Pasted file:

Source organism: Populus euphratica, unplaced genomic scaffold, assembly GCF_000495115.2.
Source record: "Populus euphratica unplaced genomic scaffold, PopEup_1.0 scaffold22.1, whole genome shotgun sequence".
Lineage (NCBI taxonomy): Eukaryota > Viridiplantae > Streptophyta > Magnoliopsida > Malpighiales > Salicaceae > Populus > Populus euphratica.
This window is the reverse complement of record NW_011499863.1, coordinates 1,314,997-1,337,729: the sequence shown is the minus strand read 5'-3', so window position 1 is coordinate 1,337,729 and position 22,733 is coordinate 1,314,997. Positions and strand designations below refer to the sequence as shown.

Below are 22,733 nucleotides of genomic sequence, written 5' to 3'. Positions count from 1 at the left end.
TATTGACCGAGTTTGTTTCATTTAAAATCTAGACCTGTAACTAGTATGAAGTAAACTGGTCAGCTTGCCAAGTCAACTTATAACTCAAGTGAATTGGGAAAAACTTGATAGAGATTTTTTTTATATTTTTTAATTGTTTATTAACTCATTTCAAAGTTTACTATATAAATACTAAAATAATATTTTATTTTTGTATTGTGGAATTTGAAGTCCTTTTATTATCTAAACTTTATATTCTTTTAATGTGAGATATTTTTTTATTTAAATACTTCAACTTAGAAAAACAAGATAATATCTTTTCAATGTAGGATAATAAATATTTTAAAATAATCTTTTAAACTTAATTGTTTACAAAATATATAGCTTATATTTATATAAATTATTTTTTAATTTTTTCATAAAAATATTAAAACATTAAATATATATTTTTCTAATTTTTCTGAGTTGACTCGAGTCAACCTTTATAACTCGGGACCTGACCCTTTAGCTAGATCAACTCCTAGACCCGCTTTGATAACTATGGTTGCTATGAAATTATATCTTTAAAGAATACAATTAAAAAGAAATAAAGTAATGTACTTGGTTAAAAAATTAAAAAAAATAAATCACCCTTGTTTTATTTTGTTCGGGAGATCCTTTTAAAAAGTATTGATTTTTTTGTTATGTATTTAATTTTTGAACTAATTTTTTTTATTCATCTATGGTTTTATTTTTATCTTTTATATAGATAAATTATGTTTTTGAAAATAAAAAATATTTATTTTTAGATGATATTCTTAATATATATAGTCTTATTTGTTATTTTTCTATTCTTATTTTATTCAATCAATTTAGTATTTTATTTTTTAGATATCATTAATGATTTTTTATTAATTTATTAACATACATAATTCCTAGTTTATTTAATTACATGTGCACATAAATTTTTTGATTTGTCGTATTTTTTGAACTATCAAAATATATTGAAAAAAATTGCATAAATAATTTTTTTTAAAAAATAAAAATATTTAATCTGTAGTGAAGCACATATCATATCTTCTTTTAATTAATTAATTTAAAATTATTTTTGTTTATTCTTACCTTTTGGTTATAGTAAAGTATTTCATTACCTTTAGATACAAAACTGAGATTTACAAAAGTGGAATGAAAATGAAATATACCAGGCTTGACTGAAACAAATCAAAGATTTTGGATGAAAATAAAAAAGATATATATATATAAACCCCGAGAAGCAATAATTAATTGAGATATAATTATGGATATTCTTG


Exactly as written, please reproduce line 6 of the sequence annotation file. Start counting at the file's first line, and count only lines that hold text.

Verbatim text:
TATTGACCGAGTTTGTTTCATTTAAAATCTAGACCTGTAACTAGTATGAAGTAAACTGGTCAGCTTGCCAAGTCAACTTATAACTCAAGTGAATTGGGAAAAACTTGATAGAGATTTTTTTTATATTTTTTAATTGTTTATTAACTCATTTCAAAGTTTACTATATAAATACTAAAATAATATTTTATTTTTGTATTGTGGAATTTGAAGTCCTTTTATTATCTAAACTTTATATTCTTTTAATGTGAGATATTTTTTTATTTAAATACTTCAACTTAGAAAAACAAGATAATATCTTTTCAATGTAGGATAATAAATATTTTAAAATAATCTTTTAAACTTAATTGTTTACAAAATATATAGCTTATATTTATATAAATTATTTTTTAATTTTTTCATAAAAATATTAAAACATTAAATATATATTTTTCTAATTTTTCTGAGTTGACTCGAGTCAACCTTTATAACTCGGGACCTGACCCTTTAGCTAGATCAACTCCTAGACCCGCTTTGATAACTATGGTTGCTATGAAATTATATCTTTAAAGAATACAATTAAAAAGAAATAAAGTAATGTACTTGGTTAAAAAATTAAAAAAAATAAATCACCCTTGTTTTATTTTGTTCGGGAGATCCTTTTAAAAAGTATTGATTTTTTTGTTATGTATTTAATTTTTGAACTAATTTTTTTTATTCATCTATGGTTTTATTTTTATCTTTTATATAGATAAATTATGTTTTTGAAAATAAAAAATATTTATTTTTAGATGATATTCTTAATATATATAGTCTTATTTGTTATTTTTCTATTCTTATTTTATTCAATCAATTTAGTATTTTATTTTTTAGATATCATTAATGATTTTTTATTAATTTATTAACATACATAATTCCTAGTTTATTTAATTACATGTGCACATAAATTTTTTGATTTGTCGTATTTTTTGAACTATCAAAATATATTGAAAAAAATTGCATAAATAATTTTTTTTAAAAAATAAAAATATTTAATCTGTAGTGAAGCACATATCATATCTTCTTTTAATTAATTAATTTAAAATTATTTTTGTTTATTCTTACCTTTTGGTTATAGTAAAGTATTTCATTACCTTTAGATACAAAACTGAGATTTACAAAAGTGGAATGAAAATGAAATATACCAGGCTTGACTGAAACAAATCAAAGATTTTGGATGAAAATAAAAAAGATATATATATATAAACCCCGAGAAGCAATAATTAATTGAGATATAATTATGGATATTCTTG